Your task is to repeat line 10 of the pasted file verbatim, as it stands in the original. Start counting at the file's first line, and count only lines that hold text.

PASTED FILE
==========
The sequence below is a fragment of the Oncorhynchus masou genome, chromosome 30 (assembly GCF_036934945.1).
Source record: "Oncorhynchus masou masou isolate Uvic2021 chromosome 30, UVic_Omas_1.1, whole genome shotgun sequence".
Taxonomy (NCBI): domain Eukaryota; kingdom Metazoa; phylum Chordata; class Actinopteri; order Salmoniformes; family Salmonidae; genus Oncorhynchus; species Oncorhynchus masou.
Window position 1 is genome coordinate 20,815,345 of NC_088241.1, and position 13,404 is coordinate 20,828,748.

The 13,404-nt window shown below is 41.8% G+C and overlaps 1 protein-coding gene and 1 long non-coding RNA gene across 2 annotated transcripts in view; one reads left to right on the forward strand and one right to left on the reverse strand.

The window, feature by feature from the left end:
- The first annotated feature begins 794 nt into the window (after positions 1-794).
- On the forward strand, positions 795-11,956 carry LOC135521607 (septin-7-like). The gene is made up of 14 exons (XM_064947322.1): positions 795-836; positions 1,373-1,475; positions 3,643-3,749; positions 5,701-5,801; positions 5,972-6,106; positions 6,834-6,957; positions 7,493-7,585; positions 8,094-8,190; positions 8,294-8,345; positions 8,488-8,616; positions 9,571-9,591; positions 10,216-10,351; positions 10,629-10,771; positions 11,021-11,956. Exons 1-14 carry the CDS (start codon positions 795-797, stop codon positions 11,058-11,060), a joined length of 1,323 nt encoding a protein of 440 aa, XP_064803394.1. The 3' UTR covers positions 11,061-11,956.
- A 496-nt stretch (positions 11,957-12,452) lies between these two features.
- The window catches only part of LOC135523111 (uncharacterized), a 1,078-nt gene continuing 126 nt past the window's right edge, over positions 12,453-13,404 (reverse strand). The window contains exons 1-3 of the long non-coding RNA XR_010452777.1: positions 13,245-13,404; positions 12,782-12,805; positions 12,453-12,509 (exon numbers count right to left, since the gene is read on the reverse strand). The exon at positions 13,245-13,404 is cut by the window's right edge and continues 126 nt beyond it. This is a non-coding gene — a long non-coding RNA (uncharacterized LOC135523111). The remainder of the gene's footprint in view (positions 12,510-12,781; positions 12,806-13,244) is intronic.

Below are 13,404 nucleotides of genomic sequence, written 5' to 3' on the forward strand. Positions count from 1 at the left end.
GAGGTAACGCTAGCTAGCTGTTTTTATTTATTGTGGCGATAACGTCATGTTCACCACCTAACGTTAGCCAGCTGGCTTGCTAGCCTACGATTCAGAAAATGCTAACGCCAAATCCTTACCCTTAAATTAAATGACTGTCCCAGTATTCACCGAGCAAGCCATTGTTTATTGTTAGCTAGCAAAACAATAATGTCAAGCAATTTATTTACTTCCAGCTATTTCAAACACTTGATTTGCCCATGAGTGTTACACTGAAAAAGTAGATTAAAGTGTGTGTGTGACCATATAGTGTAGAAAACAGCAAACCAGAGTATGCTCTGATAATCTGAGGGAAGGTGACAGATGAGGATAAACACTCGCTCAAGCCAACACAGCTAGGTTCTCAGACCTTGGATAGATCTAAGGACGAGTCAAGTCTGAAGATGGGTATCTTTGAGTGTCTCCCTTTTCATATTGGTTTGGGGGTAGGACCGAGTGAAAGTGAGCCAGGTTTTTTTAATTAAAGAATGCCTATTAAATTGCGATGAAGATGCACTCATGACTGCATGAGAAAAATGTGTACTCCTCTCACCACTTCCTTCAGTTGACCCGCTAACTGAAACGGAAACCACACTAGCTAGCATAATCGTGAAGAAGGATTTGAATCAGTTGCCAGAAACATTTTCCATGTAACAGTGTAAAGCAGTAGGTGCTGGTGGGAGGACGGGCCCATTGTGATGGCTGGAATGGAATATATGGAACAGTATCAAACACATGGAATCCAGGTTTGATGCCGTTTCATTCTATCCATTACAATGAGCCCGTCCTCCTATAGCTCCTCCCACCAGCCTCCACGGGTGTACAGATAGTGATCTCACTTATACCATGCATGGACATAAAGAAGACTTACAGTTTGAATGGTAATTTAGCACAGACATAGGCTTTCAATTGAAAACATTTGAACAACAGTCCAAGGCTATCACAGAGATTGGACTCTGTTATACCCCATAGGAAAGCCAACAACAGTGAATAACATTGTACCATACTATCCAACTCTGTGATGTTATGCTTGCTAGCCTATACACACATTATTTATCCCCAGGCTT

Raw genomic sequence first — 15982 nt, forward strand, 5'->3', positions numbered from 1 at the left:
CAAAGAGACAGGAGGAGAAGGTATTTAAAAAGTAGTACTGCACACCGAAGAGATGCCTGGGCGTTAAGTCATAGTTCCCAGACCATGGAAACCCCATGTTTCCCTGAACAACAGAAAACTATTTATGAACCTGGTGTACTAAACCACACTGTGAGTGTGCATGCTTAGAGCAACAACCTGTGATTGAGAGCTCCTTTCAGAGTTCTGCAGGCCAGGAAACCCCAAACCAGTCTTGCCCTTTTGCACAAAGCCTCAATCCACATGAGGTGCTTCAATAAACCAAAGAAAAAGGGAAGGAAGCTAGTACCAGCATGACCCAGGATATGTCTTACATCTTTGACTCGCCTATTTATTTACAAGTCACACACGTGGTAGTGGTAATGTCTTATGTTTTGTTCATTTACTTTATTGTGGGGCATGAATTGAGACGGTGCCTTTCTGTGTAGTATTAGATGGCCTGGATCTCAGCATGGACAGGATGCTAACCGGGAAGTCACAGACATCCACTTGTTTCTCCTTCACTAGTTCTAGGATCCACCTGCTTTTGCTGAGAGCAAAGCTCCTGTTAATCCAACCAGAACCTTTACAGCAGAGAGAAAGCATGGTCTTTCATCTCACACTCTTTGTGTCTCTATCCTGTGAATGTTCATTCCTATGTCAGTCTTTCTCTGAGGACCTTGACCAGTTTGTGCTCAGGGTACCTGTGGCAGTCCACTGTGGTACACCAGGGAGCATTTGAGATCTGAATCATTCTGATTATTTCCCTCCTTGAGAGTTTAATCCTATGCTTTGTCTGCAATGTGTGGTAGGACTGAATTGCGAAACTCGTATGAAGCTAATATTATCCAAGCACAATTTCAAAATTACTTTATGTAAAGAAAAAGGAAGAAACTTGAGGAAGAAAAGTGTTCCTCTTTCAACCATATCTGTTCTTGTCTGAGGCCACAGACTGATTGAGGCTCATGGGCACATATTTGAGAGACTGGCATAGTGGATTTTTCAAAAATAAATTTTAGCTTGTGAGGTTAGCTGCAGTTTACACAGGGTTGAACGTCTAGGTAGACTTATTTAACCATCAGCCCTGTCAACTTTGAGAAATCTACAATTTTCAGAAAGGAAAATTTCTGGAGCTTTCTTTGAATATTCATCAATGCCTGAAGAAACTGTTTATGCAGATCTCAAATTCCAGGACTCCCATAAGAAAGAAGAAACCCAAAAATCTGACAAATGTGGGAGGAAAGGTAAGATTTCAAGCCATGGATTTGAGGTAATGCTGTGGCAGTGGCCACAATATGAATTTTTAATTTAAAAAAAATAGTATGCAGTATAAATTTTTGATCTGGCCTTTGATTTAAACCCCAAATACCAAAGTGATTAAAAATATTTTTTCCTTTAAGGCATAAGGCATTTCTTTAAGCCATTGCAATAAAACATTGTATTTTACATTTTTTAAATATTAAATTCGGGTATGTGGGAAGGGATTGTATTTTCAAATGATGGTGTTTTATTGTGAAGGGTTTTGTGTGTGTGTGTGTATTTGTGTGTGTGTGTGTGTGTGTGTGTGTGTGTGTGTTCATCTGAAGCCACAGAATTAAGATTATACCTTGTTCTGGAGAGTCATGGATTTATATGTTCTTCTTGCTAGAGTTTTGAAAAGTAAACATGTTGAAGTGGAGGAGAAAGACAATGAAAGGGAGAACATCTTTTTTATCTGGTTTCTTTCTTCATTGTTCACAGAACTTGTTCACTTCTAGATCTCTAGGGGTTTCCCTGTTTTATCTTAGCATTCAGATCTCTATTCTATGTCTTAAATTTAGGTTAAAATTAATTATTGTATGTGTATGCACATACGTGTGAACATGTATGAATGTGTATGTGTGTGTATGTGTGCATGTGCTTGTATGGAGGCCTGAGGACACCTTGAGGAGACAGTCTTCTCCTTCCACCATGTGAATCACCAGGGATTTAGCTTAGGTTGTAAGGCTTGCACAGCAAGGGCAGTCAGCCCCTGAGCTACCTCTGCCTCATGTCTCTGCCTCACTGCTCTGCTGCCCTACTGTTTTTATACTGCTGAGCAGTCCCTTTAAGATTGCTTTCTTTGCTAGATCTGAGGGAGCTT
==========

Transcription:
- The window catches only part of LOC135523111 (uncharacterized), a 1,078-nt gene continuing 126 nt past the window's right edge, over positions 12,453-13,404 (reverse strand). The window contains exons 1-3 of the long non-coding RNA XR_010452777.1: positions 13,245-13,404; positions 12,782-12,805; positions 12,453-12,509 (exon numbers count right to left, since the gene is read on the reverse strand). The exon at positions 13,245-13,404 is cut by the window's right edge and continues 126 nt beyond it. This is a non-coding gene — a long non-coding RNA (uncharacterized LOC135523111). The remainder of the gene's footprint in view (positions 12,510-12,781; positions 12,806-13,244) is intronic.